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Learn the three crucial observation skills in lifeguarding

This is an excerpt from StarGuard: Best Practices for Lifeguards, Fourth Edition by Jill White.

Observation Skills

To recognize distress or drowning, you must continuously perform three crucial observation skills: scan, target, and assess. To scan means to watch the water, using specific patterns and timing. If you notice a situation that might indicate a problem, you will target the person or people and look more closely. The next step is to assess the situation and determine your course of action. The following scenario illustrates how you would use your observation skills:

  • Scan. While you are watching a crowded pool, you notice a man holding a young child. He is standing in shoulder-deep water, and they are located near a gradual slope into deeper water. Neither exhibits distress symptoms. However, you notice several things about the situation that could indicate a potential problem, so you briefly target your attention on the father and child.
  • Target. You target the father and child for closer examination for the following reasons: The father’s bobbing movements are gradually pushing him toward deeper water. The child does not appear comfortable in the water. The crowded conditions may prevent the father from quickly changing position and moving toward shallow water.
  • Assess. You assess the situation and realize with one more step the father could quickly become submerged just enough to be unable to breathe or to recover to a standing position. You decide to take action and intervene to get the attention of the father, directing him to move back toward shallower

Let’s consider another example. A seven-year-old child is playing in the shallow end, which for him is water that is chest deep. He and a friend decide to move out a bit from the edge, pushing off the bottom and bobbing or maybe “wall walking” (holding on to the side) a couple of feet into slightly deeper water. The water is just deep enough that when the child pushes up off the bottom to get to the surface for a breath, his mouth does not clear the water. The child gulps a mouthful of water instead of air. In this situation, the child is not able to cry out for help because he is already underwater. The child’s movements may make him appear to be swimming underwater, and if you don’t have a clear underwater view, you may not notice anything extraordinary during your scan. You may not recognize the situation because there are no signs of distress until the child stops moving and is unresponsive. In this case, the lack of movement you notice when you scan, if the movement of the water is not obstructing your view, is what causes you to target the situation for further examination, assess it as an emergency, and begin a rescue. In many instances it will be a nearby patron, with a clear view, who may notice the victim first. Whenever someone in the water requests your attention and has concerns about another person in the water, respond immediately and check it out.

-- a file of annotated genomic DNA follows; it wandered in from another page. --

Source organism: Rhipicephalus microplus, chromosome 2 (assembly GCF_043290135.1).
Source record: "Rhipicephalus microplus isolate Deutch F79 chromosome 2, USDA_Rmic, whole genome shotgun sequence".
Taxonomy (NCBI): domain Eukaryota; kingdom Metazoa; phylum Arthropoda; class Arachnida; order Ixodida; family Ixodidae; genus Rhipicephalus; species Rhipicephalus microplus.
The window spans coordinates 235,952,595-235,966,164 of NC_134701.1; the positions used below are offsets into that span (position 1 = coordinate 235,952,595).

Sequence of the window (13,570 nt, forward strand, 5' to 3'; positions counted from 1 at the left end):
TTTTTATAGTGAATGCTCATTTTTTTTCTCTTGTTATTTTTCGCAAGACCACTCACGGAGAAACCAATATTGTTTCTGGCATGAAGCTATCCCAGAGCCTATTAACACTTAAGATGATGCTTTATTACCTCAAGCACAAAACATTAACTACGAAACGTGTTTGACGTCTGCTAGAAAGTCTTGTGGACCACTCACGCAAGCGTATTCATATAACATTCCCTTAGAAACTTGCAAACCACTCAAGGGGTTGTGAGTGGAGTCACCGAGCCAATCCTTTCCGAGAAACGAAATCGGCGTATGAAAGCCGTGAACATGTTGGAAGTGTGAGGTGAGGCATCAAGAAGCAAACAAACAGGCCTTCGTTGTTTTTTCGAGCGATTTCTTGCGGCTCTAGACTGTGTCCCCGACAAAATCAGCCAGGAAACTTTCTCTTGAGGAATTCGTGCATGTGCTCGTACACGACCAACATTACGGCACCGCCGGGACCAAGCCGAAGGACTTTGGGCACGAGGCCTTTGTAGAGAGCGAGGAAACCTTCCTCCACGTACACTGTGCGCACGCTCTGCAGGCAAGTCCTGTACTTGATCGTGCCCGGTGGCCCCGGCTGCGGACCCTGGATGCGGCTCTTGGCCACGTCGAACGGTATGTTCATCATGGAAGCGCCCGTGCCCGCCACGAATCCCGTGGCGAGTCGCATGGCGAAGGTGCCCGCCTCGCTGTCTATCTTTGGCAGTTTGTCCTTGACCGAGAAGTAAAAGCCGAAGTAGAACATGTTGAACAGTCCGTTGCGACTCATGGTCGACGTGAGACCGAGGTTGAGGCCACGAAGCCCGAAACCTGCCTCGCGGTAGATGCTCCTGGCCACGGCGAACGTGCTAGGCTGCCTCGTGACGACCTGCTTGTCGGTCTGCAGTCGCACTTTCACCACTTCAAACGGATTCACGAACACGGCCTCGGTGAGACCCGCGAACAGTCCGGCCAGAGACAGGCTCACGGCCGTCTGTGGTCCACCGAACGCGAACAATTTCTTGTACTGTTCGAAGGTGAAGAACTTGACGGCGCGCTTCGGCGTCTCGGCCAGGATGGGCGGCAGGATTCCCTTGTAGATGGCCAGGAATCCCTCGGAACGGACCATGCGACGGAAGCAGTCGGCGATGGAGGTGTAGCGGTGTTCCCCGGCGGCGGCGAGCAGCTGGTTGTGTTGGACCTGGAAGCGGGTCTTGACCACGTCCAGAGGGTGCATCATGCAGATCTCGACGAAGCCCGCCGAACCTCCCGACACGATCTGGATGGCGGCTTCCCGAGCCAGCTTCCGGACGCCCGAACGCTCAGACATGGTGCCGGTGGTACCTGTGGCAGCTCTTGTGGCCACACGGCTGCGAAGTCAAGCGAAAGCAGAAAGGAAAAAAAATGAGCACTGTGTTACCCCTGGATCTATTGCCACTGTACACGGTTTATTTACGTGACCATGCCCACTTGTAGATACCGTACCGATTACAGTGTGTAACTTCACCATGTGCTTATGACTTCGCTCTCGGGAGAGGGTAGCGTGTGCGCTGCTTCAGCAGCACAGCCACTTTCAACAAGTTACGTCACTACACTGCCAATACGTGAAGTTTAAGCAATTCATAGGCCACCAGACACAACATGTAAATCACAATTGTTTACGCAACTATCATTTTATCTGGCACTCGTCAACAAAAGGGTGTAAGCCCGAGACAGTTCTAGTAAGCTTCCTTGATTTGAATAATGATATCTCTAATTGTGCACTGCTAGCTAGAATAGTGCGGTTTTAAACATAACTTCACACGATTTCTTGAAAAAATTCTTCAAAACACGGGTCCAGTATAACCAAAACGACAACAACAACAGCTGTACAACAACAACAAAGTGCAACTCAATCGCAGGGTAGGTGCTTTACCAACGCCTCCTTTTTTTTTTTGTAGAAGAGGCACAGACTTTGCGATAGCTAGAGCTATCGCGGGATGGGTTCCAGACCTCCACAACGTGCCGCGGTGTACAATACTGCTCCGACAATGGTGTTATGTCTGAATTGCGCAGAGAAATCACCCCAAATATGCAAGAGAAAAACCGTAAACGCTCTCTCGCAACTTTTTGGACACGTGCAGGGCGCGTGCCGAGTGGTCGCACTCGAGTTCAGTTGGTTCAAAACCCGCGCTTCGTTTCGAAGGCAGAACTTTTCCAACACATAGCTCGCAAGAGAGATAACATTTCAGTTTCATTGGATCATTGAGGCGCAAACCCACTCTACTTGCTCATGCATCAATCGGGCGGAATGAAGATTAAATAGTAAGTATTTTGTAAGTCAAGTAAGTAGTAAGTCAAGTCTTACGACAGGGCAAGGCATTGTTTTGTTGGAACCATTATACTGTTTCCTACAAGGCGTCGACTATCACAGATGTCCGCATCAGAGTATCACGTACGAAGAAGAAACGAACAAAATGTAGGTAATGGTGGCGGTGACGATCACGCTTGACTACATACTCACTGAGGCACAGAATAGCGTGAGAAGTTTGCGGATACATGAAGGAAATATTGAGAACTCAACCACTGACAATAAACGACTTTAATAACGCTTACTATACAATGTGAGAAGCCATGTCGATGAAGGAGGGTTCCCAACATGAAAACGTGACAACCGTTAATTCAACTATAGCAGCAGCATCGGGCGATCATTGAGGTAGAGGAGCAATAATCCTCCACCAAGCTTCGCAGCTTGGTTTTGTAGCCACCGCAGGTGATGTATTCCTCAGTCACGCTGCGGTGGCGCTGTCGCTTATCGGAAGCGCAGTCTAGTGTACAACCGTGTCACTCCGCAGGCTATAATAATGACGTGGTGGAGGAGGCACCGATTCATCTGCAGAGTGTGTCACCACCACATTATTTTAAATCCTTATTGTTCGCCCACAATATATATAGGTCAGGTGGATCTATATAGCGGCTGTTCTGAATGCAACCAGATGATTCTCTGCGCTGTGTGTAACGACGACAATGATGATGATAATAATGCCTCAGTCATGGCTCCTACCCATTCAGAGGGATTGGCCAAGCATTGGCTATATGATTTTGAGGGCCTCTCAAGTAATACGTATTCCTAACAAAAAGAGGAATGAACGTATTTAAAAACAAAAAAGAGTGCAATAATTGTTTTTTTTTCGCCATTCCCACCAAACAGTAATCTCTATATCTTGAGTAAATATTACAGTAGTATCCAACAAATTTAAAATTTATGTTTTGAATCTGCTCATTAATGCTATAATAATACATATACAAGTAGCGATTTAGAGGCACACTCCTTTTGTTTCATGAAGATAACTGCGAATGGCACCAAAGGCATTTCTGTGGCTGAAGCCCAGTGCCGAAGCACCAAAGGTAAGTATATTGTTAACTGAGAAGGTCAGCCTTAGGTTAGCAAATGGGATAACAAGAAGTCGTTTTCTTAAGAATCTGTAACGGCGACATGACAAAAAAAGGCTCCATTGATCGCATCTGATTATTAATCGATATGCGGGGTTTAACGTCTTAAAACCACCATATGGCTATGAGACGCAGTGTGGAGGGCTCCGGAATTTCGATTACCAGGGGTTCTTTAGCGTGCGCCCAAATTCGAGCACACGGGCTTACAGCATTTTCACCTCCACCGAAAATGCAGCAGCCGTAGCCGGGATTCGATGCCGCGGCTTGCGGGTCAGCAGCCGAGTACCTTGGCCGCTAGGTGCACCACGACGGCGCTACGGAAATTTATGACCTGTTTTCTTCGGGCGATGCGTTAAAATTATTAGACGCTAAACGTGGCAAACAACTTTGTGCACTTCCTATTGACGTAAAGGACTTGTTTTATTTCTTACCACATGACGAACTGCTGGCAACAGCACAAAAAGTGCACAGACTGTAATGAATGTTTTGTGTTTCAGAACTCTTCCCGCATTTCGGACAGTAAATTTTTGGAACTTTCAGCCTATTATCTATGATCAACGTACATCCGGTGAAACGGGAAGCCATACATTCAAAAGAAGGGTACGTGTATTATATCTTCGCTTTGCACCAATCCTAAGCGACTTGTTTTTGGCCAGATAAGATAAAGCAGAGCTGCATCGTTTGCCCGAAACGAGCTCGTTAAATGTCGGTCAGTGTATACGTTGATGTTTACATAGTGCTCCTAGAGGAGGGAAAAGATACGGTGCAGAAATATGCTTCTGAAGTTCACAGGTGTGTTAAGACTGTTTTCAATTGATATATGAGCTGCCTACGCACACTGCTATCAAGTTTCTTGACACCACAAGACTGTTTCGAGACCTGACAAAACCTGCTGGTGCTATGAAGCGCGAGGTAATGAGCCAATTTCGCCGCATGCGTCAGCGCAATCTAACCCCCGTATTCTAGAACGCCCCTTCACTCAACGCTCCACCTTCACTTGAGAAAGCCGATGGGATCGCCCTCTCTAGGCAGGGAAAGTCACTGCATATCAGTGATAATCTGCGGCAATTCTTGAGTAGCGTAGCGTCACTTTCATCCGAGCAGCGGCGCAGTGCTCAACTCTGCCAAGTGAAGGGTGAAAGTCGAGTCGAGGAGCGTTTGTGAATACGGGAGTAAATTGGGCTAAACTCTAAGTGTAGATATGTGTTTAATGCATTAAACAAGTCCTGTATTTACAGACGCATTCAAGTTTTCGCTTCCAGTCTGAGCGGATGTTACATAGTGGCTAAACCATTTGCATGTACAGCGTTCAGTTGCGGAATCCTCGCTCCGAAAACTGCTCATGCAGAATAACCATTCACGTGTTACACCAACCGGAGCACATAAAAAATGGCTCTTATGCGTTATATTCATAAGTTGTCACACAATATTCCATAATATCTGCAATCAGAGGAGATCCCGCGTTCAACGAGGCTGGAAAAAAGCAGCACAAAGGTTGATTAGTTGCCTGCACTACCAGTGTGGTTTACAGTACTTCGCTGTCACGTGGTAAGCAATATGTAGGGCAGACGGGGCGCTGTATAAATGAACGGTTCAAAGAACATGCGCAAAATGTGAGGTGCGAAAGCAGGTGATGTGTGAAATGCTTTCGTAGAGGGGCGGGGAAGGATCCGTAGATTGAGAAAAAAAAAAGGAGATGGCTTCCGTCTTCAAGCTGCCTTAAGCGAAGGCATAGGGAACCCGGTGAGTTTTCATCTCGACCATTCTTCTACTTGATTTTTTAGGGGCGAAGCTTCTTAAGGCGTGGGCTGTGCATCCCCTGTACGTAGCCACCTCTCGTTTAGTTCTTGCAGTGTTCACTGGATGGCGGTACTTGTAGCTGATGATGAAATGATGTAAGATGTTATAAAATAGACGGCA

Anytime you see something and are not sure what you are looking at, check to make sure it is not a drowning victim. Lifeguards who have seen a submerged drowning victim often describe what they saw as a “shadow” or a “smudge.” Statements such as “I thought it was a towel on the bottom” or “It looked like the drain but it was in the wrong place” or “I thought the person was swimming underwater” are common. Lifeguards who have seen a drowning victim floating on the surface often claim, “I thought she was relaxing” or “I thought she was playing.” Do not make assumptions about what a person may or may not be doing if he is submerged for much longer than 10 seconds or not actively and obviously swimming and exhibiting signs of life.

In some instances, a change in movement may cause you to target in on a situation. For example, if a patron has been swimming laps and her stroke pattern, tempo, or body position changes, this could signal distress. If a person enters deep water and begins to ineffectively move his arms to try to keep on the surface, this person could be in distress and need your immediate intervention. A drowning person may still be moving, submerged but near the surface, with a wide-eyed and panic-stricken look and not able to call out or wave for help.

Learn more about StarGuard: Best Practices for Lifeguards, Fourth Edition.

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